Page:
PIERRE, S.D. – Ranchers lodged accusations against a state board Thursday at the Capitol in Pierre, and a legislative committee advanced a bill to change the way the board members are selected.
The bill would shift the power of appointing members of the South Dakota Brand Board from the governor to a direct election by brand owners.
Under the current system, the governor appoints all five members of the Brand Board. It’s responsible for registering and regulating livestock brands in South Dakota, and ensuring new brands do not conflict with existing registered brands in the state.
Ranchers say they’re waiting more than six months to get a livestock brand registered with the state board, while the wait is about a week in neighboring North Dakota and Nebraska. And multiple South Dakota ranchers testified about being mistreated by the current Brand Board, often during the brand inspection process.
Salebarn owner Baxter Anders said he has been mistreated by brand inspectors multiple times. He said, “I filed several complaints, but nothing came of it.”
One brand inspector even assaulted one of his employees, Anders alleged.
“He knocks a woman employee of mine down, knocks her to the ground, and makes sure that ‘she knows her place,’” Anders said. He said the inspector was eventually fired.
Brand Board Director Debbie Trapp attended the hearing and testified but did not address the assault allegation.
In an opening statement to the committee, the bill’s prime sponsor, Rep. Liz May, R-Kyle, argued the Brand Board belongs to the South Dakotans who need brands, not to the governor. She said a direct election by brand owners would ensure the board’s decisions are reflective of the needs and concerns of those who rely on it.
“My phone has not quit ringing for over a year over this particular issue,” May said.
Besides changing the selection process for board members, the bill would change the board from five members to seven from different regions of the state, elected by brand owners from that region for three-year terms. Candidates would have to be at least 18 years old, own a brand, and make the majority of their income from the livestock business.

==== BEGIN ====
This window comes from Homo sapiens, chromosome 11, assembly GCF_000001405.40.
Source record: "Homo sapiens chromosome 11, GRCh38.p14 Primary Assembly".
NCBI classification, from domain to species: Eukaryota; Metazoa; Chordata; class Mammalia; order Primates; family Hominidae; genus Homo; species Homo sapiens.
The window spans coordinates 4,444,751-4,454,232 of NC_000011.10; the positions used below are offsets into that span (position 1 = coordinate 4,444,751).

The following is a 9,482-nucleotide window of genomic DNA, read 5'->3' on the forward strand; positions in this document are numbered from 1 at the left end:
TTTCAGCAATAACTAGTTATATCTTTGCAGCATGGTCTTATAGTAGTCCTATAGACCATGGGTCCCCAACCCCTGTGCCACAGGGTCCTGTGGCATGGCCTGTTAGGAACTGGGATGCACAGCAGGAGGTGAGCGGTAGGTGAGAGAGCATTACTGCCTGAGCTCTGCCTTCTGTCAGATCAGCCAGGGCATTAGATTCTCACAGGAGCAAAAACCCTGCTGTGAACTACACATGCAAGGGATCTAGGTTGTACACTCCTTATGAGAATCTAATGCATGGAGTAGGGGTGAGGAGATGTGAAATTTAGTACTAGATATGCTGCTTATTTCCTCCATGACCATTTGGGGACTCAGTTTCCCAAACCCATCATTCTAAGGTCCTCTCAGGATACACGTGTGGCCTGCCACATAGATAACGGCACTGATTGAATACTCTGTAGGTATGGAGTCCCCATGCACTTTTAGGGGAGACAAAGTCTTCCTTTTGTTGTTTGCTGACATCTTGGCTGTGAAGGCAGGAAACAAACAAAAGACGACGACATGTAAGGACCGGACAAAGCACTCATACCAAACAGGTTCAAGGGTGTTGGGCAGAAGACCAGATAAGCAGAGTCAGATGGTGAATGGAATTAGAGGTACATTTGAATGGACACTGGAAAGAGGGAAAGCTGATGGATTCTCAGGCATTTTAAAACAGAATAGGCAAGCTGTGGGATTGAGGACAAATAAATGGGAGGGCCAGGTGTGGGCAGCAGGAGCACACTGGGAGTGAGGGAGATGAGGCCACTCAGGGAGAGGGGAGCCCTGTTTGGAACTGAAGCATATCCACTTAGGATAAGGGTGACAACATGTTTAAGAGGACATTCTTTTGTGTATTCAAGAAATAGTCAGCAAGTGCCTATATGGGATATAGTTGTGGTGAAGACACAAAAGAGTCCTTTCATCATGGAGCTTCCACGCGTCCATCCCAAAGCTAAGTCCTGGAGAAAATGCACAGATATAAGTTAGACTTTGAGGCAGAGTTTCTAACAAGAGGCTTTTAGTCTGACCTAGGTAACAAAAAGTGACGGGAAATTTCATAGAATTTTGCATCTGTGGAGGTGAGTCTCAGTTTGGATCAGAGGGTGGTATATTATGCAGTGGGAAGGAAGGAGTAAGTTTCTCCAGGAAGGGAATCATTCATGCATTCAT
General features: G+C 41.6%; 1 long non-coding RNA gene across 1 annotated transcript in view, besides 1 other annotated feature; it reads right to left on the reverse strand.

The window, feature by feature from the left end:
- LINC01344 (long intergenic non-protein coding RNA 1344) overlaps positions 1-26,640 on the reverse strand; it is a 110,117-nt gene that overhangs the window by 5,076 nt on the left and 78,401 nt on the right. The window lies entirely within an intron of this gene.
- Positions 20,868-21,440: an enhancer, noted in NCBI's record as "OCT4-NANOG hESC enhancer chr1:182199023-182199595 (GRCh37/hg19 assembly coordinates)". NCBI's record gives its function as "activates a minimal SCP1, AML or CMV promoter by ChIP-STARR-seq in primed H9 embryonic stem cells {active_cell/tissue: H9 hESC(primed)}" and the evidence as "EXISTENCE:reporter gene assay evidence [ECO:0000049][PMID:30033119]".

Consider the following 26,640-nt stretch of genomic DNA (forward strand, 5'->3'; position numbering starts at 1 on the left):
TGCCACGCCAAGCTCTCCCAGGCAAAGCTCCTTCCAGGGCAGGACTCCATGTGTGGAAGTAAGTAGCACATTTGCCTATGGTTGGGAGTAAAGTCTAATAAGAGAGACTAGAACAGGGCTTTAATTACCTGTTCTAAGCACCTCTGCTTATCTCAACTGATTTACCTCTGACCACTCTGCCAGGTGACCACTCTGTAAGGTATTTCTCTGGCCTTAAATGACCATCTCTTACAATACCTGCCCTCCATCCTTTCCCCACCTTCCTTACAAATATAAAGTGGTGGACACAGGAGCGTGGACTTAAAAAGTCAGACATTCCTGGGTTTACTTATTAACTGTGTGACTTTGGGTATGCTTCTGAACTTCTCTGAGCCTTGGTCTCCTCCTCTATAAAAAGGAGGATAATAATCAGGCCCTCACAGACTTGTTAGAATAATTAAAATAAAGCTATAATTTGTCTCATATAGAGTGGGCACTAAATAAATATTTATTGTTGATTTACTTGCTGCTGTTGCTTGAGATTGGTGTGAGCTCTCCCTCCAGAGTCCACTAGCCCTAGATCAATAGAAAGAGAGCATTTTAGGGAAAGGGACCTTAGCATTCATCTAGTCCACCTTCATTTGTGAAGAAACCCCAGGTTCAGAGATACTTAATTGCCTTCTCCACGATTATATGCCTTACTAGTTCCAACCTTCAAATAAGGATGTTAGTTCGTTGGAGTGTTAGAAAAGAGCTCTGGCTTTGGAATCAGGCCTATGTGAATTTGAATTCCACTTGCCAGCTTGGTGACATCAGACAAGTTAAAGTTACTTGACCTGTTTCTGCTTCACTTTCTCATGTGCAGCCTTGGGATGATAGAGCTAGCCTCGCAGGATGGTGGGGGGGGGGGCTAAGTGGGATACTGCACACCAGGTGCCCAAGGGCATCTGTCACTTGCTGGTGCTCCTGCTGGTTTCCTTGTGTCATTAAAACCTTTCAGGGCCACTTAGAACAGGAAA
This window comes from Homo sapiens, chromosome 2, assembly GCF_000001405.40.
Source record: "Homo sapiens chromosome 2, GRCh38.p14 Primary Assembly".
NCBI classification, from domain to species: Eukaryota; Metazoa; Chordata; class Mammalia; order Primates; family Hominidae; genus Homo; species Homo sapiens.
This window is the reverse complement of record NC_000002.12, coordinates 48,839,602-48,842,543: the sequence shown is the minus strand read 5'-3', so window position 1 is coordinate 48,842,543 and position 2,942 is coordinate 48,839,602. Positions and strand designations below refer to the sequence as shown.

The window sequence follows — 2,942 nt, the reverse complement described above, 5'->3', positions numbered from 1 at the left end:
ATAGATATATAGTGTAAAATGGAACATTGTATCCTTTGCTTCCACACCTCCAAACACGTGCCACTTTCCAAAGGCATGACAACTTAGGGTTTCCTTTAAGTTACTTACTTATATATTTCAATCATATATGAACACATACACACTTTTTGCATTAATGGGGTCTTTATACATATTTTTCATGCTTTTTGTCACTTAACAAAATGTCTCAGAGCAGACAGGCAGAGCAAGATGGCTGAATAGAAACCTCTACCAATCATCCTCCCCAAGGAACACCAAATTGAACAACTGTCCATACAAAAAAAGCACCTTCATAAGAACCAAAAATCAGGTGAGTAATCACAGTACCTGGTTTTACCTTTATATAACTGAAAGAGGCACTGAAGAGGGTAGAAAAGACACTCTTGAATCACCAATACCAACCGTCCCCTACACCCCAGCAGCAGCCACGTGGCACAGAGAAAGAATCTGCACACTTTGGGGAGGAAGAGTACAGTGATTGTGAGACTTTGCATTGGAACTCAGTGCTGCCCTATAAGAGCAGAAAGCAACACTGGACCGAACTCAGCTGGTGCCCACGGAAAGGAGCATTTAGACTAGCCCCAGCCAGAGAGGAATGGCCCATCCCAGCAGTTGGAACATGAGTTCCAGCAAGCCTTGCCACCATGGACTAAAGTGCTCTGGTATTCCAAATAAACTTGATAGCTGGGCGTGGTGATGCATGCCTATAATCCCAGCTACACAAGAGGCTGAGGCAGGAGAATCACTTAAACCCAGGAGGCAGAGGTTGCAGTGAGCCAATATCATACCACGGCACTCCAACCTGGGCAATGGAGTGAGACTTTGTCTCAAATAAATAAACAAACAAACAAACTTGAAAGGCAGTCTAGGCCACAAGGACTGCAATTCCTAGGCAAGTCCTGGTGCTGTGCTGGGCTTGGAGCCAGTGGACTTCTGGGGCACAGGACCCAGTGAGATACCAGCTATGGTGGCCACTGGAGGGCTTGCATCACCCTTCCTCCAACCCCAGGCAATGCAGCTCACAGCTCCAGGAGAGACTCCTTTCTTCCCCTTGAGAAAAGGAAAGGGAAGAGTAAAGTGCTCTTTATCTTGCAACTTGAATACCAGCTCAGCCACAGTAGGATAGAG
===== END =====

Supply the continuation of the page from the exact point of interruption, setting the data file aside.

The bill is supported by the South Dakota Stockgrowers Association, which feels the current system leaves ranchers’ interests underrepresented.
“What this is about, at the end of the day, is improved accountability,” said Jeremiah Murphy, a lobbyist for the association.
Opponents of the bill acknowledged there are problems to be fixed within the Brand Board, but they argued the board is making improvements.
“The board is working,” said Secretary of Agriculture and Natural Resources Hunter Roberts. “I’m confident, right now, that they are working on those issues.”
Elections do not guarantee improvement, according to bill opponent Eric Jennings, president of the South Dakota Cattlemen’s Association (SDCA). The South Dakota Farm Bureau also opposed the bill.
Brand Board Director Trapp criticized a provision in the bill that would require the board to bear the costs of elections. She also said the Brand Board does not currently know if a brand owner is 18, nor who lives in the state.
Opponents moved to defeat the bill, but that motion failed 6-7.
Proponents countered, citing that amendments to fix holes in the bill can still be made. Their motion to bring the bill to the full House of Representatives for a vote passed 7-6.
Electronic ID bill
Hot iron brands are not the only form of identification used in South Dakota’s ranching industry and also not without controversy.
A resolution from Rep. May would have urged the federal government not to impose mandatory electronic identification requirements — such as microchipped livestock ear tags — on livestock producers. The resolution, which the committee rejected by tabling it on a 7-6 vote, argued that such mandates would be an unnecessary and costly burden for farmers and ranchers.
Some South Dakota ranchers who testified have concerns with hacking and a loss of freedom.
“China makes a lot of these chips,” said Belvidere rancher Kenny Fox. “I don’t think we should be supporting the Chinese communist party.”
Florence Thompson, a lobbyist with a group called Citizens for Liberty, alleged that electronic livestock identification is part of a global plot.
“It’s not just to manage the cattle, it’s to manage the ranchers,” Thompson said. “We can’t allow the government to have this kind of control over our lives.”
Other testimony from ranchers argued that electronic identification improves disease prevention and animal health tracking.
Operations that have already implemented electronic identification systems for livestock have done so without significant problems, according to SDCA President Eric Jennings. He said electronic livestock identification is becoming popular as producers, shippers and packers continue to see the technology improve accuracy, productivity and efficiency.